Pat O’Connor RIP – parish priest of Tokelau 1987-2011

Monsignor Patrick Edward O’Connor, long-time parish priest and first Superior of the ‘Missio Sui Iuris’ of Tokelau, one of the most isolated places on earth, died at the St Joseph’s Home of Compassion at Silverstream in New Zealand, on Wednesday 3rd December.

Pat got to know the Tokelau people through the migrant Tokelau community that was part of Sacred Heart Petone where he was parish priest in the 1980s.

He spent three months in Tokelau in 1984.

In December 1987 he was appointed parish priest of Tokelau, and remained there until his retirement in 2011.

Pat was born in Masterton in 1932 and was educated at the local St Patrick’s primary school and St Joseph’s [now Chanel] College in Masterton.

Pat Studied for the priesthood at Holy Cross college in Mosgiel.

He was ordained for the Archdiocese of Wellington in 1957 and served in a number of parishes in the Wellington Archdiocese.

At his own request Pat’s funeral was held privately.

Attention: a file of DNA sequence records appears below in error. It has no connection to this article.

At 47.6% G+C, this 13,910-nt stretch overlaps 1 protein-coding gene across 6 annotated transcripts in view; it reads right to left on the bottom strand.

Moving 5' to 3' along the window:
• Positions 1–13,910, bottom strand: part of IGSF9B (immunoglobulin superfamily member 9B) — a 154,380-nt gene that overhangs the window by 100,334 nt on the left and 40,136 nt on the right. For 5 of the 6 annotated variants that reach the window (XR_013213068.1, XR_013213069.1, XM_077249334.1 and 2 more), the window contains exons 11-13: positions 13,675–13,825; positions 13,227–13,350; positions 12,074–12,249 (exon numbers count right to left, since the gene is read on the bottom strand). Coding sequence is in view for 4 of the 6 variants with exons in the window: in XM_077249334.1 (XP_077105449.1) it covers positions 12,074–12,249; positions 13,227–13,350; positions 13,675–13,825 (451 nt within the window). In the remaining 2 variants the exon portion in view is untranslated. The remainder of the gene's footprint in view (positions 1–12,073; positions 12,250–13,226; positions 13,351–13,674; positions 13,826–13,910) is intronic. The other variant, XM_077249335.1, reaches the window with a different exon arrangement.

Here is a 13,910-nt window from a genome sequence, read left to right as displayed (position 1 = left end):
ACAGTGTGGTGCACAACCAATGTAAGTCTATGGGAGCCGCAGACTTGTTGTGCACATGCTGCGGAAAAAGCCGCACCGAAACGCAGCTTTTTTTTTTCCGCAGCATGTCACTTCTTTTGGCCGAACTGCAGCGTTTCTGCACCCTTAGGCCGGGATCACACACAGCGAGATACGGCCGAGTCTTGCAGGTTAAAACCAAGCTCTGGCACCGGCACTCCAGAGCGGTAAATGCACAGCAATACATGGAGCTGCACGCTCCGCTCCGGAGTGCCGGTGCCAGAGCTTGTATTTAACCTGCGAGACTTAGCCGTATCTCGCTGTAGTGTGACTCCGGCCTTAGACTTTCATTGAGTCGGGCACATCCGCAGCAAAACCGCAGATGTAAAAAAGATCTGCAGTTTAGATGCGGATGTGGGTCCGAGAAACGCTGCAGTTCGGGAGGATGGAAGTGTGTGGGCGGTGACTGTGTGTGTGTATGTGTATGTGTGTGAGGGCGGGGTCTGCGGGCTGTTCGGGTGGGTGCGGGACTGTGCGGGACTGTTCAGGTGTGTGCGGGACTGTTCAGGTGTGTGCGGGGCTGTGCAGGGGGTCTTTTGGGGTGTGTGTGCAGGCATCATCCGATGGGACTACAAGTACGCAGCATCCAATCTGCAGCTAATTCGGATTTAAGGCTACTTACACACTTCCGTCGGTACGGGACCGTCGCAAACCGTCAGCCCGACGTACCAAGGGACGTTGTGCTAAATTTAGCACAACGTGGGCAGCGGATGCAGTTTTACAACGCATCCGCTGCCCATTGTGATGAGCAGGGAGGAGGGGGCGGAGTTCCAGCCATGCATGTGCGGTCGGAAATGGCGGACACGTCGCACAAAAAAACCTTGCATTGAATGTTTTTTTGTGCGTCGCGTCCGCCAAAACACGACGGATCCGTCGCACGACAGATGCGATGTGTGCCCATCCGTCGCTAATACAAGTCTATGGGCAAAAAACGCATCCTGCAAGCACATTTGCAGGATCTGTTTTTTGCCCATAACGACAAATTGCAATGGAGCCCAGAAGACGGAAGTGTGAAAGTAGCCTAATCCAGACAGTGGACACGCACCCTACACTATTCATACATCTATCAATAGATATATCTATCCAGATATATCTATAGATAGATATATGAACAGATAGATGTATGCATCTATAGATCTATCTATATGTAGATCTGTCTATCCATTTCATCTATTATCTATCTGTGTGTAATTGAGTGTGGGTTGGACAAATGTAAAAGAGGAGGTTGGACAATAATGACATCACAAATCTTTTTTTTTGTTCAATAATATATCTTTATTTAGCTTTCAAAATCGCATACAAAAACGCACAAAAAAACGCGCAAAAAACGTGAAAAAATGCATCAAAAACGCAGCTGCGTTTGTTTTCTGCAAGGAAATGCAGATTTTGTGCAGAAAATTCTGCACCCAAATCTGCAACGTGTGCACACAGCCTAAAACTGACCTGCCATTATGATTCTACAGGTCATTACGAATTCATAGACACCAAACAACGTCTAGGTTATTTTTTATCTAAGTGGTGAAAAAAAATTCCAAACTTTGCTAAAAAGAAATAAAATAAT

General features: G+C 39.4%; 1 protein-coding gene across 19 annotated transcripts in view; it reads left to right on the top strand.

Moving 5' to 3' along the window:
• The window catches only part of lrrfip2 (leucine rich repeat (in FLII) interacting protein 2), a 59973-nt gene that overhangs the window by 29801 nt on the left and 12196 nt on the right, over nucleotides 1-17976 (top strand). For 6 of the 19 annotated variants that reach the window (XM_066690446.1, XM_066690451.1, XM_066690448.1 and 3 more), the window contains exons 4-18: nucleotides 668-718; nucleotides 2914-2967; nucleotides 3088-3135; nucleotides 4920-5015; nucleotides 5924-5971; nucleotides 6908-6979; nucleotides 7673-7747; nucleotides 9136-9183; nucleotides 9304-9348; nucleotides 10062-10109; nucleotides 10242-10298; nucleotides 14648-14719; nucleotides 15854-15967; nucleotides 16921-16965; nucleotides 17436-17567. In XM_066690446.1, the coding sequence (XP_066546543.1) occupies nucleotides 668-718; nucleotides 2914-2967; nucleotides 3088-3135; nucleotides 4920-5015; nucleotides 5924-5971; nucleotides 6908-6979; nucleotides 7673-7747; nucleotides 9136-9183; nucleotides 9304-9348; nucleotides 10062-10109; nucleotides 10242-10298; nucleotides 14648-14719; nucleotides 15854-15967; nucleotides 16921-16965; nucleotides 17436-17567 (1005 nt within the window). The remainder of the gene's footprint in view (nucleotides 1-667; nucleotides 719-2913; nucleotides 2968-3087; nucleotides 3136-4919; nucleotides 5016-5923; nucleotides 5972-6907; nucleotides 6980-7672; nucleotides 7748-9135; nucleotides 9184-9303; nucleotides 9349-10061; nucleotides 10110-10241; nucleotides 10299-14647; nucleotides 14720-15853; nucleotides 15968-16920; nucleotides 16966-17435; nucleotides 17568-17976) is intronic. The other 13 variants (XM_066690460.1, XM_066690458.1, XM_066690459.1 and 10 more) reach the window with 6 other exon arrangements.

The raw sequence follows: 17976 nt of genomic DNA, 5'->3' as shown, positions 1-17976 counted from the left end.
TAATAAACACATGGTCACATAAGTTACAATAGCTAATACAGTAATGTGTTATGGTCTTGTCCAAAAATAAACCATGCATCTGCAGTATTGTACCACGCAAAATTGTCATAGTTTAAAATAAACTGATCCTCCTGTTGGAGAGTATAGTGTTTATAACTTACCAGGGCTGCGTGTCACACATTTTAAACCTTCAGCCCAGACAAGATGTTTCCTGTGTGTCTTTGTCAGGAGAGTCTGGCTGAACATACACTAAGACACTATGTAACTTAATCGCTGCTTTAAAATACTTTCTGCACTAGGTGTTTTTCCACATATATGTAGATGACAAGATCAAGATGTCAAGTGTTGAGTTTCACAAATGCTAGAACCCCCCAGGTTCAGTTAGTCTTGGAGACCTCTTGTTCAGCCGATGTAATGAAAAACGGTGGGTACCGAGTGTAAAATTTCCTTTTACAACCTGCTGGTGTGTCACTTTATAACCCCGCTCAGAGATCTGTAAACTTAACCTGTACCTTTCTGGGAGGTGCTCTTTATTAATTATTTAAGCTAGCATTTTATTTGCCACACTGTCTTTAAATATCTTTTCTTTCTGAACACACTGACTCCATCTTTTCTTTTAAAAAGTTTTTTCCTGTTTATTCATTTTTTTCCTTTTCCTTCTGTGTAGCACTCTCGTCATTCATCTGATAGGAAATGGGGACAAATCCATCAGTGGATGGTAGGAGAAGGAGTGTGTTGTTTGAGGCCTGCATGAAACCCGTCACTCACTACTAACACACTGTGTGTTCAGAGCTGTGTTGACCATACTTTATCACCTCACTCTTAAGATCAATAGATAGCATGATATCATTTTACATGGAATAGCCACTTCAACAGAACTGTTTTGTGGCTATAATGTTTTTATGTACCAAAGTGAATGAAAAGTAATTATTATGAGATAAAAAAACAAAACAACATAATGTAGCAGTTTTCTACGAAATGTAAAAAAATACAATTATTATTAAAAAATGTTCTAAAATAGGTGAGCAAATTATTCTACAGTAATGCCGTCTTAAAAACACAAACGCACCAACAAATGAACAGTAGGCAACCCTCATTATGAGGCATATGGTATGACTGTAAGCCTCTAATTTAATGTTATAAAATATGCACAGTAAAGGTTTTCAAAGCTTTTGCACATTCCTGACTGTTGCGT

Tokelau is a non-self-governing territory of New Zealand consisting of small three coral atolls in the South Pacific: Atafu, Nukunonu, and Fakaofo.

According to the Central Intelligence Agency’s list of countries by GDP, Tokelau has the smallest economy of any country in the world, with an annual purchasing power of about US$1,000 (€674) per capita.

The atolls lie approximately mid-way between Hawaii and New Zealand and about 500 km north of Samoa.

Each atoll consists of a number of reef-bound islets encircling a lagoon.

The islets do not rise more than 15 ft above sea level and their total land area is  10.8 square kilometres.

Tokelau has a population of approximately 1,400.

On the island of Atafu almost all inhabitants are members of the Congregational Christian Church of Samoa.

On Nukunonu almost all are Catholic.

On Fakaofo both denominations are present with the Congregational Christian Church predominant. Its capital rotates yearly between the three atolls.

The government-run MV Tokelau provides passenger and cargo services to and from Apia every two weeks.

The trip takes about 24-36 hours each way, and the ship makes the round trip in five days.

Passengers must bring their own mattresses to sleep on. Food is provided, and there is one bathroom for the passengers.

Since there is no harbour in Tokelau, launches are used to embark and disembark.

There are no air services to Tokelau.


News category: Asia Pacific, Top Story.